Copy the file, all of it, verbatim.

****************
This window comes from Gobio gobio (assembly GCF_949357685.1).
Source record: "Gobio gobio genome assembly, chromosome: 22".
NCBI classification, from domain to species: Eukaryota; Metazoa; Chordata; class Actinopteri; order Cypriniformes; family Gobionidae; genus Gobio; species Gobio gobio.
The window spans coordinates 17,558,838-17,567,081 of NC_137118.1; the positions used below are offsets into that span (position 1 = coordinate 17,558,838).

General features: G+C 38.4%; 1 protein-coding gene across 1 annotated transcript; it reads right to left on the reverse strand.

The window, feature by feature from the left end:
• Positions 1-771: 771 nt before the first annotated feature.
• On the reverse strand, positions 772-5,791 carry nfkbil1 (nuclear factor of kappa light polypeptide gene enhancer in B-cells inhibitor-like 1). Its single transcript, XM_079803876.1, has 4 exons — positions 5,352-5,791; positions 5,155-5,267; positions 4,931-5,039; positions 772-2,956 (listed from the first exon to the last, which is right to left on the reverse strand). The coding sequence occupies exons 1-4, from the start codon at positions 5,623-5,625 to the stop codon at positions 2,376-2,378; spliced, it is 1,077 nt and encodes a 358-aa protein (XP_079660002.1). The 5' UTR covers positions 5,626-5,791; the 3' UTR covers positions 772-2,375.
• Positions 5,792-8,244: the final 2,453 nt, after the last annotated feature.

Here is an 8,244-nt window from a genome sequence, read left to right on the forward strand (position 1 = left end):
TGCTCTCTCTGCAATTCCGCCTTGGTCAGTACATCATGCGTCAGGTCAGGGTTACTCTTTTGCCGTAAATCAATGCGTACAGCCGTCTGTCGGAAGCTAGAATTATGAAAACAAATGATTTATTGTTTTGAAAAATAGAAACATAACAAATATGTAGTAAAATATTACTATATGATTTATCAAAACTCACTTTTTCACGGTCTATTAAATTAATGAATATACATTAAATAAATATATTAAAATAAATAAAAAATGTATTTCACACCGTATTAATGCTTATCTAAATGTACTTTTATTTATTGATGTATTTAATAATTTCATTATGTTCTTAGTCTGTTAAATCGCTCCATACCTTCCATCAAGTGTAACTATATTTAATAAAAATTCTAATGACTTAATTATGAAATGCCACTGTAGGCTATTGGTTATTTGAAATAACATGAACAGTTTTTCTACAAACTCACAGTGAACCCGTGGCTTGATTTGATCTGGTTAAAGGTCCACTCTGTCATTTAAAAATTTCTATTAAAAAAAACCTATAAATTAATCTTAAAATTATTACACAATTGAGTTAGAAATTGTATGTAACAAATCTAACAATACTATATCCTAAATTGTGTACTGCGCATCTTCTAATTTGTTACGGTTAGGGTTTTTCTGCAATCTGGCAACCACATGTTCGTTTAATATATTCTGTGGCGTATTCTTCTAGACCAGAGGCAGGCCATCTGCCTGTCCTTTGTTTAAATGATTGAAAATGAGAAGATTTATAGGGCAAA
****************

This window comes from Gobio gobio (assembly GCF_949357685.1).
Source record: "Gobio gobio genome assembly, chromosome: 22".
NCBI classification, from domain to species: Eukaryota; Metazoa; Chordata; class Actinopteri; order Cypriniformes; family Gobionidae; genus Gobio; species Gobio gobio.
The window spans coordinates 17,558,838-17,567,081 of NC_137118.1; the positions used below are offsets into that span (position 1 = coordinate 17,558,838).

General features: G+C 38.4%; 1 protein-coding gene across 1 annotated transcript; it reads right to left on the reverse strand.

The window, feature by feature from the left end:
• Positions 1-771: 771 nt before the first annotated feature.
• On the reverse strand, positions 772-5,791 carry nfkbil1 (nuclear factor of kappa light polypeptide gene enhancer in B-cells inhibitor-like 1). Its single transcript, XM_079803876.1, has 4 exons — positions 5,352-5,791; positions 5,155-5,267; positions 4,931-5,039; positions 772-2,956 (listed from the first exon to the last, which is right to left on the reverse strand). The coding sequence occupies exons 1-4, from the start codon at positions 5,623-5,625 to the stop codon at positions 2,376-2,378; spliced, it is 1,077 nt and encodes a 358-aa protein (XP_079660002.1). The 5' UTR covers positions 5,626-5,791; the 3' UTR covers positions 772-2,375.
• Positions 5,792-8,244: the final 2,453 nt, after the last annotated feature.

Here is an 8,244-nt window from a genome sequence, read left to right on the forward strand (position 1 = left end):
TGCTCTCTCTGCAATTCCGCCTTGGTCAGTACATCATGCGTCAGGTCAGGGTTACTCTTTTGCCGTAAATCAATGCGTACAGCCGTCTGTCGGAAGCTAGAATTATGAAAACAAATGATTTATTGTTTTGAAAAATAGAAACATAACAAATATGTAGTAAAATATTACTATATGATTTATCAAAACTCACTTTTTCACGGTCTATTAAATTAATGAATATACATTAAATAAATATATTAAAATAAATAAAAAATGTATTTCACACCGTATTAATGCTTATCTAAATGTACTTTTATTTATTGATGTATTTAATAATTTCATTATGTTCTTAGTCTGTTAAATCGCTCCATACCTTCCATCAAGTGTAACTATATTTAATAAAAATTCTAATGACTTAATTATGAAATGCCACTGTAGGCTATTGGTTATTTGAAATAACATGAACAGTTTTTCTACAAACTCACAGTGAACCCGTGGCTTGATTTGATCTGGTTAAAGGTCCACTCTGTCATTTAAAAATTTCTATTAAAAAAAACCTATAAATTAATCTTAAAATTATTACACAATTGAGTTAGAAATTGTATGTAACAAATCTAACAATACTATATCCTAAATTGTGTACTGCGCATCTTCTAATTTGTTACGGTTAGGGTTTTTCTGCAATCTGGCAACCACATGTTCGTTTAATATATTCTGTGGCGTATTCTTCTAGACCAGAGGCAGGCCATCTGCCTGTCCTTTGTTTAAATGATTGAAAATGAGAAGATTTATAGGGCAAA